"Individuals do not always behave rationally, so information is not always reflected quickly and rationally into prices. Individuals exhibit biases, react to greed and fear, and get caught up in speculative manias such as those previously mentioned for tulip bulbs, Internet stocks, and real estate. Market efficiency requires rational economic behavior, which is something often lacking in market participants."



Value versus growth strategies

Value investors base their decisions on "some underlying fundamental factor such as earnings," while growth investors make decisions based on future expectations about a company's stock price.

The authors disagreed with the idea that value and growth are mutually exclusive; they called it an "arbitrary dichotomy." In reality, they said, value investors must consider a company's growth as part of their assessment of revenues, earnings and operating cash flow.

Contrarian versus momentum investing

By definition, a value investor must be a contrarian. The value investor disagrees with the market's current or future valuation of an asset such as a stock, and sees a gap between intrinsic value and market value.

Further, a value or contrarian investor never makes decisions based solely on price: The market price must be compared with an estimate of intrinsic value, and intrinsic value derives from fundamental data about a company, industry or national economy.

Momentum investing (which the authors asked the reader not to confuse with growth investing), is based on recent price increases and speculation (a guess) that the price will go higher yet. In other words, they are going with the flow on the assumption that the flow will continue.

Good companies versus good investments

A good company may not be a good investment. Why? Because a company may have done everything right and outperformed its peers, but it will not be a good investment unless the share price is attractive. Without an attractive price, a good company will not provide a satisfactory return to the investor.

In discussing stock market pessimism in 2008, Buffett said, "In waiting for the comfort of good news, they are ignoring Wayne Gretzky's advice: 'I skate to where the puck is going to be, not to where it has been.'"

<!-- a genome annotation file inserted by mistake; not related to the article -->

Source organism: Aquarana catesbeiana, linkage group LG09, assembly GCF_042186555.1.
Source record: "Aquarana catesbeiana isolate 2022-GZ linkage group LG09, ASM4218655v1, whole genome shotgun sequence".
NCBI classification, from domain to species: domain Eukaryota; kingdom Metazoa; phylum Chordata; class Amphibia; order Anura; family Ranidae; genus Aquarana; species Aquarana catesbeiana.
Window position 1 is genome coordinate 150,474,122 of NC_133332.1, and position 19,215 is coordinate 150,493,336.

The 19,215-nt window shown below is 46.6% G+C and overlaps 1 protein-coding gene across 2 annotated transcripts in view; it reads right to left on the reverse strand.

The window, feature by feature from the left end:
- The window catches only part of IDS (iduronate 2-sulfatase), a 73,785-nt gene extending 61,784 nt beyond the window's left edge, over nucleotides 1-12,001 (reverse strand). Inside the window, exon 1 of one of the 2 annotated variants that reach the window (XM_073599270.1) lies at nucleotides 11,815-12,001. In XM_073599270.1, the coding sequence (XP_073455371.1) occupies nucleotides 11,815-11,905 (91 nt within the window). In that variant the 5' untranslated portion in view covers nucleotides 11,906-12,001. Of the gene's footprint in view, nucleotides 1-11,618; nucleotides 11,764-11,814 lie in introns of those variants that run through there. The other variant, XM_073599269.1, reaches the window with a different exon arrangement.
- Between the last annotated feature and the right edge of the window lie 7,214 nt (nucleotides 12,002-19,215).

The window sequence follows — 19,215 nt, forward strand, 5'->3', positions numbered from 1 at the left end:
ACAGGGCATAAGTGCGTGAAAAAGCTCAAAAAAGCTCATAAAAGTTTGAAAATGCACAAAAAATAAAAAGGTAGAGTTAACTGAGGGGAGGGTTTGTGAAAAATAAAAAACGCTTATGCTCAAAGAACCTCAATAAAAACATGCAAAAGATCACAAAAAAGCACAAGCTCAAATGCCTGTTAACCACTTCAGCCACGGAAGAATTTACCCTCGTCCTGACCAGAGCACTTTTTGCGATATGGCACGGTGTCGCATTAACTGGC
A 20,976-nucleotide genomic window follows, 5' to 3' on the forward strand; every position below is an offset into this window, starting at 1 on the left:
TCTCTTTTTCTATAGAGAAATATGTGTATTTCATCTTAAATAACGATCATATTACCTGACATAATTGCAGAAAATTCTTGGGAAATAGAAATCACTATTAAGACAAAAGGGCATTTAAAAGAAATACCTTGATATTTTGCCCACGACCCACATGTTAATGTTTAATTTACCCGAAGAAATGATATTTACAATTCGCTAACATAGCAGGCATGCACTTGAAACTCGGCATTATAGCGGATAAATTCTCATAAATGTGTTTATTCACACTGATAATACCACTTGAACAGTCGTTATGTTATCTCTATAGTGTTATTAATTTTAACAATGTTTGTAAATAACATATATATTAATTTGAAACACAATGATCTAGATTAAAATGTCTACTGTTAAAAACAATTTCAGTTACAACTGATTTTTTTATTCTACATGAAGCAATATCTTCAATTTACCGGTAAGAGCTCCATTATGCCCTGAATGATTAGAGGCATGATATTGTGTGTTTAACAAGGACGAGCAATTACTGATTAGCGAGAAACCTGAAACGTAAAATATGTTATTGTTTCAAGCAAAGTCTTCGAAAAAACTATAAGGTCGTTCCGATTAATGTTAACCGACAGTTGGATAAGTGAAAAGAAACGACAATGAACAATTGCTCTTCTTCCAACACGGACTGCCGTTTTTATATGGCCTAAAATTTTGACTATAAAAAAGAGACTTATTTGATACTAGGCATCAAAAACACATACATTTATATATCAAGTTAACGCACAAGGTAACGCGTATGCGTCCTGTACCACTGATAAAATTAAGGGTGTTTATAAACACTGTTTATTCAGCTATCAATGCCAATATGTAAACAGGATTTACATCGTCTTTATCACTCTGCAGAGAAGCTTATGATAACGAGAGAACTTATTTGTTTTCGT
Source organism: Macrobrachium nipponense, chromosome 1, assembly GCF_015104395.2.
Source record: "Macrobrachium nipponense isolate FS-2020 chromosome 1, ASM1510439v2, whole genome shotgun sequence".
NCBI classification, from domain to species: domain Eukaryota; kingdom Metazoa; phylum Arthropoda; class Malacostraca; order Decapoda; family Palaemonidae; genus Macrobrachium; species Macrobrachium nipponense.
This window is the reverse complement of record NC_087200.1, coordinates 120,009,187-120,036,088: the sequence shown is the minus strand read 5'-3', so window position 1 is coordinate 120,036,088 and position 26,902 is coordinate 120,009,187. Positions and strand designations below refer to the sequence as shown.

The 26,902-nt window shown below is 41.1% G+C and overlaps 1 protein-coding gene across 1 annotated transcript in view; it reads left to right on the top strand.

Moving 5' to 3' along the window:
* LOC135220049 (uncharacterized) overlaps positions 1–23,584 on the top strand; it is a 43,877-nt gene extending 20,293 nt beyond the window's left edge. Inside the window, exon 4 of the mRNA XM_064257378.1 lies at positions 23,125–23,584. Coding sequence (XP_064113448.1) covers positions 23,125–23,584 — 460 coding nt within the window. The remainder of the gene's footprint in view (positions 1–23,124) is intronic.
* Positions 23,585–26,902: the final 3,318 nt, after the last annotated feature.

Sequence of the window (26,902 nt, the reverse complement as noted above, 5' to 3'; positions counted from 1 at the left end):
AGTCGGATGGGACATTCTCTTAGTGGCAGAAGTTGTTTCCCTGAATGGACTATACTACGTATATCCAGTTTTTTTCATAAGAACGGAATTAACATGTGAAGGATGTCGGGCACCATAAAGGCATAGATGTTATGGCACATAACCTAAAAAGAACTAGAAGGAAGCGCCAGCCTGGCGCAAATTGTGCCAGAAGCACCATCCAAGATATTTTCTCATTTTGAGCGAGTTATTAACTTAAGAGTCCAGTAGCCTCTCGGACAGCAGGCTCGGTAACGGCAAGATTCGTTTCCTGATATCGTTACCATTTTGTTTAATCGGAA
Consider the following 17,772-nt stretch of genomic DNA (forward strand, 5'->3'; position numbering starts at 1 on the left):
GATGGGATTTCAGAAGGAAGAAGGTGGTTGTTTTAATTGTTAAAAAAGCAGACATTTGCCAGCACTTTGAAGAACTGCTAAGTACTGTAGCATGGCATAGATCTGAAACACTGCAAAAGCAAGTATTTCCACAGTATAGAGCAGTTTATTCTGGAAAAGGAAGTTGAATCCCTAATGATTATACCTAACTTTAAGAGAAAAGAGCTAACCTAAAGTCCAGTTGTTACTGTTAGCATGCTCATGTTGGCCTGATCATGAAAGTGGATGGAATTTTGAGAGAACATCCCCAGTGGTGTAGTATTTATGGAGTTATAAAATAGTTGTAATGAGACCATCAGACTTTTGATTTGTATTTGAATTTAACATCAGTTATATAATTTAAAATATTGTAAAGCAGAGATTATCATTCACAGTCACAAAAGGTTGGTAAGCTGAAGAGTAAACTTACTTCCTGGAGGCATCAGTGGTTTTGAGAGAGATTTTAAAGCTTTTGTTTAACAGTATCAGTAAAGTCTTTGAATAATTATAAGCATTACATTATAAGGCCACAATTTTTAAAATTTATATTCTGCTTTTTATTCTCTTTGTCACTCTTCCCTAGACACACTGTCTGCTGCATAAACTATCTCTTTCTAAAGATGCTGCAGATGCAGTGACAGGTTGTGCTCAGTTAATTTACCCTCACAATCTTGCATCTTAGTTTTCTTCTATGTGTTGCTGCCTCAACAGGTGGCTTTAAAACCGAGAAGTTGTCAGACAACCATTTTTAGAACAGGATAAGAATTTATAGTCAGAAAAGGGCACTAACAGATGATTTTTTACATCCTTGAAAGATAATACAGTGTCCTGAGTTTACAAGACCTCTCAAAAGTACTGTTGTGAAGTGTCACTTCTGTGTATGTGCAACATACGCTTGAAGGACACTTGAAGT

The history of value investing

The authors wrote that Benjamin Graham is called the "Father of Value Investing" and the "Dean of Wall Street" for good reasons. His two books, "Security Analysis" published in 1934 (with co-author David Dodd) and "The Intelligent Investor" in 1949, have become bibles for value investors.

Buffett offered a third book for the canon, "Common Stocks and Uncommon Profits" by Philip Fisher, and of course Buffett's own annual letters to Berkshire Hathaway (NYSE:BRK.A)(NYSE:BRK.B) shareholders have become part of essential reading lists as well. What Graham, Buffett and other value investors have in common is that they are buying into real companies, not stocks, while profiting from divergences between market prices and intrinsic value.

And, the authors pointed to Seth Klarman (Trades, Portfolio) and his book, "Margin of Safety: Risk-Averse Value Investing Strategies for the Thoughtful Investor." They referred to this book as an investing classic and observed that margin of safety has become a foundation of value investing.

Authors Horan, Johnson and Robinson told us that strategic value investing involved "being thoughtful about the characteristics of a particular security rather than blindly applying some sort of trading or classification rule." In the introduction, they laid out some of the "thoughtful" distinctions that set value investing apart from other investing strategies.

Disclosure: I do not own shares in any company listed, and do not expect to buy any in the next 72 hours.